Students Serve World on Summer Missions
From Peru to Bulgaria, OC students and faculty left their mark on the globe this summer through mission and service projects.
More than 50 students, faculty, staff members and alumni served on various mission projects in 15 countries spread over five continents. Mission projects ranged from working in orphanages to setting up a computer lab in rural Africa.
This year, Oklahoma Christian also revived a singing campaign in Germany that originally began in the 1980s.
“These experiences change lives. That’s why OC is Mission,” said Ben Langford (98), director of OC’s Center for Global Missions. “When we go and do things, they convict us.”
Meridith Corwin spent more than six weeks in Africa on two mission trips, including one to the Haven, an orphanage in Zambia where OC graduate Meagan Hawley (03) works.
On the mission trip to Zambia, five OC students, led by OC marketing services coordinator Jana Miller (09), spent one-on-one time with the children, helped them develop skills, and showed them love and attention they normally wouldn’t receive.
Corwin, a biology major, gained global medical experience as her team in Rwanda shadowed doctors in rural hospitals, observed how they treated their patients and discovered prominent problems in those settings.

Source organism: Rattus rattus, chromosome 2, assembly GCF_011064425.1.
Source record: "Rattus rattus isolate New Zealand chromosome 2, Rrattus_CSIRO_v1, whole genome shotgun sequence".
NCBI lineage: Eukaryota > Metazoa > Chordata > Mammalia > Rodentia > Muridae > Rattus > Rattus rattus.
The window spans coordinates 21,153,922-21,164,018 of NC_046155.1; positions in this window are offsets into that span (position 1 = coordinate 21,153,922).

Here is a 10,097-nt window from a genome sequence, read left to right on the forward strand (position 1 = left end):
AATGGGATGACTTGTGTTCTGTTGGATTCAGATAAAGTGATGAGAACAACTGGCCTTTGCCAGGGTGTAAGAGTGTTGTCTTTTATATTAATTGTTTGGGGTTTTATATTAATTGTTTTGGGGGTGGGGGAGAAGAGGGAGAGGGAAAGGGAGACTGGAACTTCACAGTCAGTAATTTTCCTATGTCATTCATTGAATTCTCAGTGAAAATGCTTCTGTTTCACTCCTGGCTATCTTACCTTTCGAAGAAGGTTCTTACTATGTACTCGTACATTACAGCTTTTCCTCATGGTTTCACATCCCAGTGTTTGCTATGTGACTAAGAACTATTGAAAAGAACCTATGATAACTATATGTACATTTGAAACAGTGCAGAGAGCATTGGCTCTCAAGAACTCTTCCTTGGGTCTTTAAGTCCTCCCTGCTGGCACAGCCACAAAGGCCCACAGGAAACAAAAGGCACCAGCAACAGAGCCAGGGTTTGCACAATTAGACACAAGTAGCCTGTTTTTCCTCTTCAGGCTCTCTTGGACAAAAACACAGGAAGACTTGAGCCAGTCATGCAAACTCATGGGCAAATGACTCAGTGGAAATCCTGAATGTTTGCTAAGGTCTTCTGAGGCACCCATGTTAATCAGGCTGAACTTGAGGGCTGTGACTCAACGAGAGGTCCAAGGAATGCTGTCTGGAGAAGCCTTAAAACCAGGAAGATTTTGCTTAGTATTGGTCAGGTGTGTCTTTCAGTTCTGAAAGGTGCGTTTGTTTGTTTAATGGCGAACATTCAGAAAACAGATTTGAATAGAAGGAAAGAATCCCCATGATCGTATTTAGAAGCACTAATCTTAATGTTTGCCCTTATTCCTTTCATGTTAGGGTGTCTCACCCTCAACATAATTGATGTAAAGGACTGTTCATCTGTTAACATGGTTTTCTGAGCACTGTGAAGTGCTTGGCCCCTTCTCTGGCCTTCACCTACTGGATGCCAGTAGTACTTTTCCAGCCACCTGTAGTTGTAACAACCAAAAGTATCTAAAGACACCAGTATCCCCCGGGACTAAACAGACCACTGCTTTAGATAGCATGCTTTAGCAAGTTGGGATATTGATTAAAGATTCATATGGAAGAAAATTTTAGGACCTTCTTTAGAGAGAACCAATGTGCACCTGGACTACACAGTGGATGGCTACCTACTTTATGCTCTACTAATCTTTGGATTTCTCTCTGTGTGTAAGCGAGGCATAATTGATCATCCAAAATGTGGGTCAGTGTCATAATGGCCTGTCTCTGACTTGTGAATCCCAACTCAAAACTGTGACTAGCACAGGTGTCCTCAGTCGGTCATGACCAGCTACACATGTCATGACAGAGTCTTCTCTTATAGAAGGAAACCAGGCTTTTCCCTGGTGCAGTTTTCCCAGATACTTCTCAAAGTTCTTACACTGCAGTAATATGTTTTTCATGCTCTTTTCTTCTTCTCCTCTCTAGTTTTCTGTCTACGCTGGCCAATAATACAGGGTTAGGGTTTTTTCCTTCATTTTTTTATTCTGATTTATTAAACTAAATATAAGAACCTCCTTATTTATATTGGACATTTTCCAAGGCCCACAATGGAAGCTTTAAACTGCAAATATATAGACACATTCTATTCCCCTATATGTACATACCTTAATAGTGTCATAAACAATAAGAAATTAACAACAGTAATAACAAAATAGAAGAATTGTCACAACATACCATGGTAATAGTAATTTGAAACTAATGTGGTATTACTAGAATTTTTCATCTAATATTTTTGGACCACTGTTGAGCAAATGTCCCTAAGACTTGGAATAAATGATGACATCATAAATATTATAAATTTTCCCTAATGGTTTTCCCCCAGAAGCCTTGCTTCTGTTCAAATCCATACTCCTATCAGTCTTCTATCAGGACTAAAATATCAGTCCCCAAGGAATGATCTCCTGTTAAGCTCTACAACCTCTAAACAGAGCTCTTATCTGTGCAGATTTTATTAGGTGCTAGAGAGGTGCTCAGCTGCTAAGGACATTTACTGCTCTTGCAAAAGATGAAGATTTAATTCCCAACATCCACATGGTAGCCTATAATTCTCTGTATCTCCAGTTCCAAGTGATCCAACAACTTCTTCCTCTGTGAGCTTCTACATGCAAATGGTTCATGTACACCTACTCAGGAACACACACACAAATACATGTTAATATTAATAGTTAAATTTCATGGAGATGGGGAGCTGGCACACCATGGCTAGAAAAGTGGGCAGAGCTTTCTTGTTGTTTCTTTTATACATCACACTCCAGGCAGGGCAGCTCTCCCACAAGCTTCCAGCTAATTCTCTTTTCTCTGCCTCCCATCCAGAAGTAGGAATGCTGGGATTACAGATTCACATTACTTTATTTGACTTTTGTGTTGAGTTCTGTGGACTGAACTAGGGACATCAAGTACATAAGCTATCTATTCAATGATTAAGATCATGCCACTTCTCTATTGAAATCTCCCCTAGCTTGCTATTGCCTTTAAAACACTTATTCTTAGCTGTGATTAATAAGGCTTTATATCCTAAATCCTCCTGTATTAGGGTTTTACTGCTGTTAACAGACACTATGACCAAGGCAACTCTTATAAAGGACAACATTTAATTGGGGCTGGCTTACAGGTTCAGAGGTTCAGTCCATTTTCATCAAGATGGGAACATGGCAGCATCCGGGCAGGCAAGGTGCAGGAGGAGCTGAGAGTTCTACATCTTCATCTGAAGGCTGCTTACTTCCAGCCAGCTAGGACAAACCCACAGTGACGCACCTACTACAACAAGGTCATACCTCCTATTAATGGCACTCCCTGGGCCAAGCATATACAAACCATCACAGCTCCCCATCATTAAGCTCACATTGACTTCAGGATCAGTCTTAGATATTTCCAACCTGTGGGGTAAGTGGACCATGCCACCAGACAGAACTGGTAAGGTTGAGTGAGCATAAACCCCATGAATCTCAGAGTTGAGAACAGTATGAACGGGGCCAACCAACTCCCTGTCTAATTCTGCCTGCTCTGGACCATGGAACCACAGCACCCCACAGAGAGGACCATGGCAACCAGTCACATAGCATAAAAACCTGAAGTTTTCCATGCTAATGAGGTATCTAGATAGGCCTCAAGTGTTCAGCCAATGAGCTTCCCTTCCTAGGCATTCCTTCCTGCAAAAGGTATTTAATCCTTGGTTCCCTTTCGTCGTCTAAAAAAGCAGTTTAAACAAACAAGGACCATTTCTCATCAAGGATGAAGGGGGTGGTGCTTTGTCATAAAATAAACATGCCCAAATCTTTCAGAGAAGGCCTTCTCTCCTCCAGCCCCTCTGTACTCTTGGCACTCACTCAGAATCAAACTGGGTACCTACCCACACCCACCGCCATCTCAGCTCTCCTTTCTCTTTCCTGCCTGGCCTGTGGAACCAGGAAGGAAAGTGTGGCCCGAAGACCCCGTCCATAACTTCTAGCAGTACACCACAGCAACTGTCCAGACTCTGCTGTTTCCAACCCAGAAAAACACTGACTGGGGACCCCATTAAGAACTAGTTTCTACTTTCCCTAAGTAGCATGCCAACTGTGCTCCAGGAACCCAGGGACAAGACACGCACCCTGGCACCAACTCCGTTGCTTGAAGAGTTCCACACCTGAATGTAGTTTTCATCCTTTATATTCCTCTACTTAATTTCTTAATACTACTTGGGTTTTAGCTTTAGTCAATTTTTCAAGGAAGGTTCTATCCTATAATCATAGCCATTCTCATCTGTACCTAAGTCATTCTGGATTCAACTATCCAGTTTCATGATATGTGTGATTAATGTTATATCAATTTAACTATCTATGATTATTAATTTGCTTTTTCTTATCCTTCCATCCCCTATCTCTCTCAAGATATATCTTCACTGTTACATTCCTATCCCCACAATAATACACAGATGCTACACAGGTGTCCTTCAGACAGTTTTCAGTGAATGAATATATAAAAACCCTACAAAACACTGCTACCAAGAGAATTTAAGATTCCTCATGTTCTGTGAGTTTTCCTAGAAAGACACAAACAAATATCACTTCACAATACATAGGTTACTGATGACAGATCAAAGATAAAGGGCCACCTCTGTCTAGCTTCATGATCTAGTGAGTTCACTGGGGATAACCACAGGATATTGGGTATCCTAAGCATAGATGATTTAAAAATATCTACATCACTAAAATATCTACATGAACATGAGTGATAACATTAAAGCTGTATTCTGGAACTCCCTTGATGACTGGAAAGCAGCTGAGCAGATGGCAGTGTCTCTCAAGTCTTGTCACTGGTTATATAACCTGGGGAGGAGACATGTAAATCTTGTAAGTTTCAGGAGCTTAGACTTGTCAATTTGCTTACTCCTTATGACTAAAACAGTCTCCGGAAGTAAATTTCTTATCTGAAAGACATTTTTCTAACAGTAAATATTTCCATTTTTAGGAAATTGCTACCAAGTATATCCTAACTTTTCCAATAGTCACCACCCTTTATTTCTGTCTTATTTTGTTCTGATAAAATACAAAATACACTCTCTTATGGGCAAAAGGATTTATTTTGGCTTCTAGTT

“Going on mission trips helps me develop patience and tolerance in learning how to love people,” Corwin said.
In addition to these projects, 18 interns went to eight different countries, ranging from Vanuatu to Austria. These interns dedicated six to eight weeks of their summer to join an already-established mission team and experience the life of long-term missionaries in that country.
“I feel like I have been changed because I now recognize the ways I can change other people around the world,” Shannon Lee, an intern in Coleraine, Ireland, said. “I remember the people every day and try to live my life at OC in a way to build the kind of relationships I build in Ireland.”
Lee was one of two interns who worked at a camp seeking to be a ministry of reconcilation; it brought teenagers from Catholic and Protestant backgrounds together to talk through religious and political issues that have divided Ireland for generations.
“How many times have I heard students say, ‘I’m a different person. It changed the ways I see the world, how I see God, how I see the church and changed the way I saw myself and what it means to love my neighbor?’” Langford said. “Mission work has the power to transform, teach, mold and shape people in ways that classrooms can’t.”
View more stories from the Fall 2014 issue of Vision magazine.